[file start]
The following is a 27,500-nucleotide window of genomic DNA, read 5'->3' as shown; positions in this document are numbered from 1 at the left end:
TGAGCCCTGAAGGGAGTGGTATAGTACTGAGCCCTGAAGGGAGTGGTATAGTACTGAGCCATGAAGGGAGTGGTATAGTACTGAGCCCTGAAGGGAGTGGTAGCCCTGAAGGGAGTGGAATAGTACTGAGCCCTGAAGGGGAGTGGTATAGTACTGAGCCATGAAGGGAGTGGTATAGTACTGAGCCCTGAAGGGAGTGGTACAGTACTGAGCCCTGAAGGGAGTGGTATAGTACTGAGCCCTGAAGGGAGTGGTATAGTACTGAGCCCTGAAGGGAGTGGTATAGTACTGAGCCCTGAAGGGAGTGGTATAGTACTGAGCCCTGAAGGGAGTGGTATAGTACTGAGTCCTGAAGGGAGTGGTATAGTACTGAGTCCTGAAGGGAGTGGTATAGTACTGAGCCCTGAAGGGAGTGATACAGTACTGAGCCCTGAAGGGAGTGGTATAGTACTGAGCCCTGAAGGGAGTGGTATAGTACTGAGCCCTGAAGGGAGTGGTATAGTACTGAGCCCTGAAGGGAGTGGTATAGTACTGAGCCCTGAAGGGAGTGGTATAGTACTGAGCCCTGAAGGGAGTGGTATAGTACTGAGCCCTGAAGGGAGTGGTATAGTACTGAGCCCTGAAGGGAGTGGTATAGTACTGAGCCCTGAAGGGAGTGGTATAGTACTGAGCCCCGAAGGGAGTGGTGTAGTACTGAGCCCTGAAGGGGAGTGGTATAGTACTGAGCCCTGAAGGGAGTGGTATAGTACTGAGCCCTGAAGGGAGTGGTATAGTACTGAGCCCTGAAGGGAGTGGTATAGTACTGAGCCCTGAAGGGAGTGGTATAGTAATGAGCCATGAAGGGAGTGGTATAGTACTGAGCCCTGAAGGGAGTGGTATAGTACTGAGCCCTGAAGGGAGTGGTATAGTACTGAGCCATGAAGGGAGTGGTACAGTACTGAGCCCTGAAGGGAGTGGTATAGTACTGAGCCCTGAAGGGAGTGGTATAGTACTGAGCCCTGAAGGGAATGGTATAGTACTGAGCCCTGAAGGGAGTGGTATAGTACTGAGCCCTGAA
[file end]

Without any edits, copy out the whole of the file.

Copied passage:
The following is a 27,500-nucleotide window of genomic DNA, read 5'->3' as shown; positions in this document are numbered from 1 at the left end:
TGAGCCCTGAAGGGAGTGGTATAGTACTGAGCCCTGAAGGGAGTGGTATAGTACTGAGCCATGAAGGGAGTGGTATAGTACTGAGCCCTGAAGGGAGTGGTAGCCCTGAAGGGAGTGGAATAGTACTGAGCCCTGAAGGGGAGTGGTATAGTACTGAGCCATGAAGGGAGTGGTATAGTACTGAGCCCTGAAGGGAGTGGTACAGTACTGAGCCCTGAAGGGAGTGGTATAGTACTGAGCCCTGAAGGGAGTGGTATAGTACTGAGCCCTGAAGGGAGTGGTATAGTACTGAGCCCTGAAGGGAGTGGTATAGTACTGAGCCCTGAAGGGAGTGGTATAGTACTGAGTCCTGAAGGGAGTGGTATAGTACTGAGTCCTGAAGGGAGTGGTATAGTACTGAGCCCTGAAGGGAGTGATACAGTACTGAGCCCTGAAGGGAGTGGTATAGTACTGAGCCCTGAAGGGAGTGGTATAGTACTGAGCCCTGAAGGGAGTGGTATAGTACTGAGCCCTGAAGGGAGTGGTATAGTACTGAGCCCTGAAGGGAGTGGTATAGTACTGAGCCCTGAAGGGAGTGGTATAGTACTGAGCCCTGAAGGGAGTGGTATAGTACTGAGCCCTGAAGGGAGTGGTATAGTACTGAGCCCTGAAGGGAGTGGTATAGTACTGAGCCCCGAAGGGAGTGGTGTAGTACTGAGCCCTGAAGGGGAGTGGTATAGTACTGAGCCCTGAAGGGAGTGGTATAGTACTGAGCCCTGAAGGGAGTGGTATAGTACTGAGCCCTGAAGGGAGTGGTATAGTACTGAGCCCTGAAGGGAGTGGTATAGTAATGAGCCATGAAGGGAGTGGTATAGTACTGAGCCCTGAAGGGAGTGGTATAGTACTGAGCCCTGAAGGGAGTGGTATAGTACTGAGCCATGAAGGGAGTGGTACAGTACTGAGCCCTGAAGGGAGTGGTATAGTACTGAGCCCTGAAGGGAGTGGTATAGTACTGAGCCCTGAAGGGAATGGTATAGTACTGAGCCCTGAAGGGAGTGGTATAGTACTGAGCCCTGAA